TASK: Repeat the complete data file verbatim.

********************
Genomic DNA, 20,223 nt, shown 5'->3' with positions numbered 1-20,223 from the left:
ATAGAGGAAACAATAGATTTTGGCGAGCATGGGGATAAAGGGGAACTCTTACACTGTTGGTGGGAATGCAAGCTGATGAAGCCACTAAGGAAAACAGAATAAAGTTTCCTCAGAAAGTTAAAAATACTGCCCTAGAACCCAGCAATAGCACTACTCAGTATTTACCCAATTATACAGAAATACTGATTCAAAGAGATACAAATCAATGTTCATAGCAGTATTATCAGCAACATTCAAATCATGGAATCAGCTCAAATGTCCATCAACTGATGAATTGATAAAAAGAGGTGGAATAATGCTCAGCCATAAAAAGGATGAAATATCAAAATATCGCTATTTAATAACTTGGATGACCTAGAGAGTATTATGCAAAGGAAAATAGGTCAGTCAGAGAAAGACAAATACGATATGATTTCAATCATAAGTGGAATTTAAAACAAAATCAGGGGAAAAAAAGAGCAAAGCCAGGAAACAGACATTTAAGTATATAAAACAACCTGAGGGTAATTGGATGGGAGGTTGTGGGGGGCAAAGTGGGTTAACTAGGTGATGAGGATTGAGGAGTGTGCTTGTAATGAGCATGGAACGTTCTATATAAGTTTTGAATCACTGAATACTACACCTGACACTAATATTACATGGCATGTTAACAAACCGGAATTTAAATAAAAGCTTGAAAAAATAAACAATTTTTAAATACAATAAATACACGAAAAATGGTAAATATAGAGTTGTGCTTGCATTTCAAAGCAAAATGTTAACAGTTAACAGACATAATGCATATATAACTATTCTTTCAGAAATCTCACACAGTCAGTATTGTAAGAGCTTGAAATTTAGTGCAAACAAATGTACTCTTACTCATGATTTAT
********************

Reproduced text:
Genomic DNA, 20,223 nt, shown 5'->3' with positions numbered 1-20,223 from the left:
ATAGAGGAAACAATAGATTTTGGCGAGCATGGGGATAAAGGGGAACTCTTACACTGTTGGTGGGAATGCAAGCTGATGAAGCCACTAAGGAAAACAGAATAAAGTTTCCTCAGAAAGTTAAAAATACTGCCCTAGAACCCAGCAATAGCACTACTCAGTATTTACCCAATTATACAGAAATACTGATTCAAAGAGATACAAATCAATGTTCATAGCAGTATTATCAGCAACATTCAAATCATGGAATCAGCTCAAATGTCCATCAACTGATGAATTGATAAAAAGAGGTGGAATAATGCTCAGCCATAAAAAGGATGAAATATCAAAATATCGCTATTTAATAACTTGGATGACCTAGAGAGTATTATGCAAAGGAAAATAGGTCAGTCAGAGAAAGACAAATACGATATGATTTCAATCATAAGTGGAATTTAAAACAAAATCAGGGGAAAAAAAGAGCAAAGCCAGGAAACAGACATTTAAGTATATAAAACAACCTGAGGGTAATTGGATGGGAGGTTGTGGGGGGCAAAGTGGGTTAACTAGGTGATGAGGATTGAGGAGTGTGCTTGTAATGAGCATGGAACGTTCTATATAAGTTTTGAATCACTGAATACTACACCTGACACTAATATTACATGGCATGTTAACAAACCGGAATTTAAATAAAAGCTTGAAAAAATAAACAATTTTTAAATACAATAAATACACGAAAAATGGTAAATATAGAGTTGTGCTTGCATTTCAAAGCAAAATGTTAACAGTTAACAGACATAATGCATATATAACTATTCTTTCAGAAATCTCACACAGTCAGTATTGTAAGAGCTTGAAATTTAGTGCAAACAAATGTACTCTTACTCATGATTTAT